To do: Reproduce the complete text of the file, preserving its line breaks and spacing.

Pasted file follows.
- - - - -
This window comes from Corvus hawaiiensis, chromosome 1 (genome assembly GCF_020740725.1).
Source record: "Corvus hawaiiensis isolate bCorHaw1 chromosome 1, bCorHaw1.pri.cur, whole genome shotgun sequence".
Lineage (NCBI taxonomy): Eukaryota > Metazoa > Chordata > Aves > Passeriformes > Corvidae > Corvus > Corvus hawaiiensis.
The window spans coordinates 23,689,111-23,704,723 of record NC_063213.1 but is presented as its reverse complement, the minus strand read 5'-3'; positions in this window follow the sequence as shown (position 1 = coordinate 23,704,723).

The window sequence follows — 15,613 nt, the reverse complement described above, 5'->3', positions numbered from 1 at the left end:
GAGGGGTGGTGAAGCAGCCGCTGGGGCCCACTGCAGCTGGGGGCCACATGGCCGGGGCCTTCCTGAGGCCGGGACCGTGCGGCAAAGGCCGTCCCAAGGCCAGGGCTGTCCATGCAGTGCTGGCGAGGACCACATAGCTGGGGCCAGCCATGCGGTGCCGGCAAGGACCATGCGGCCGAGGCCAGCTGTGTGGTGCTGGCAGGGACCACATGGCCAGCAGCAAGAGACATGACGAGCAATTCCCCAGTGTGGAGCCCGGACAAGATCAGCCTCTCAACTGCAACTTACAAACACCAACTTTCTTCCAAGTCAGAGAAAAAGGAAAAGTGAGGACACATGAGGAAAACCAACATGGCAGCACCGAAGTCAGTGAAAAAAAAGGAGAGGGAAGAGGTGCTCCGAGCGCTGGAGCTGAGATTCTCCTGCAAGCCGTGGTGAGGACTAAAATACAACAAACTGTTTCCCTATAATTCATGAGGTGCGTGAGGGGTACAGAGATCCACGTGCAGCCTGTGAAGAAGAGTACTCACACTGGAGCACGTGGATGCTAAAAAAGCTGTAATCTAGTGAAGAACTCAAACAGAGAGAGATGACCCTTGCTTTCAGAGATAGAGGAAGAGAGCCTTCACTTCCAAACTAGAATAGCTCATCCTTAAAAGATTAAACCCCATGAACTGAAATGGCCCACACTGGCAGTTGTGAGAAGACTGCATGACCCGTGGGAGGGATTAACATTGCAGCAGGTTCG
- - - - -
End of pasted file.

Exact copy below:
This window comes from Corvus hawaiiensis, chromosome 1 (genome assembly GCF_020740725.1).
Source record: "Corvus hawaiiensis isolate bCorHaw1 chromosome 1, bCorHaw1.pri.cur, whole genome shotgun sequence".
Lineage (NCBI taxonomy): Eukaryota > Metazoa > Chordata > Aves > Passeriformes > Corvidae > Corvus > Corvus hawaiiensis.
The window spans coordinates 23,689,111-23,704,723 of record NC_063213.1 but is presented as its reverse complement, the minus strand read 5'-3'; positions in this window follow the sequence as shown (position 1 = coordinate 23,704,723).

The window sequence follows — 15,613 nt, the reverse complement described above, 5'->3', positions numbered from 1 at the left end:
GAGGGGTGGTGAAGCAGCCGCTGGGGCCCACTGCAGCTGGGGGCCACATGGCCGGGGCCTTCCTGAGGCCGGGACCGTGCGGCAAAGGCCGTCCCAAGGCCAGGGCTGTCCATGCAGTGCTGGCGAGGACCACATAGCTGGGGCCAGCCATGCGGTGCCGGCAAGGACCATGCGGCCGAGGCCAGCTGTGTGGTGCTGGCAGGGACCACATGGCCAGCAGCAAGAGACATGACGAGCAATTCCCCAGTGTGGAGCCCGGACAAGATCAGCCTCTCAACTGCAACTTACAAACACCAACTTTCTTCCAAGTCAGAGAAAAAGGAAAAGTGAGGACACATGAGGAAAACCAACATGGCAGCACCGAAGTCAGTGAAAAAAAAGGAGAGGGAAGAGGTGCTCCGAGCGCTGGAGCTGAGATTCTCCTGCAAGCCGTGGTGAGGACTAAAATACAACAAACTGTTTCCCTATAATTCATGAGGTGCGTGAGGGGTACAGAGATCCACGTGCAGCCTGTGAAGAAGAGTACTCACACTGGAGCACGTGGATGCTAAAAAAGCTGTAATCTAGTGAAGAACTCAAACAGAGAGAGATGACCCTTGCTTTCAGAGATAGAGGAAGAGAGCCTTCACTTCCAAACTAGAATAGCTCATCCTTAAAAGATTAAACCCCATGAACTGAAATGGCCCACACTGGCAGTTGTGAGAAGACTGCATGACCCGTGGGAGGGATTAACATTGCAGCAGGTTCG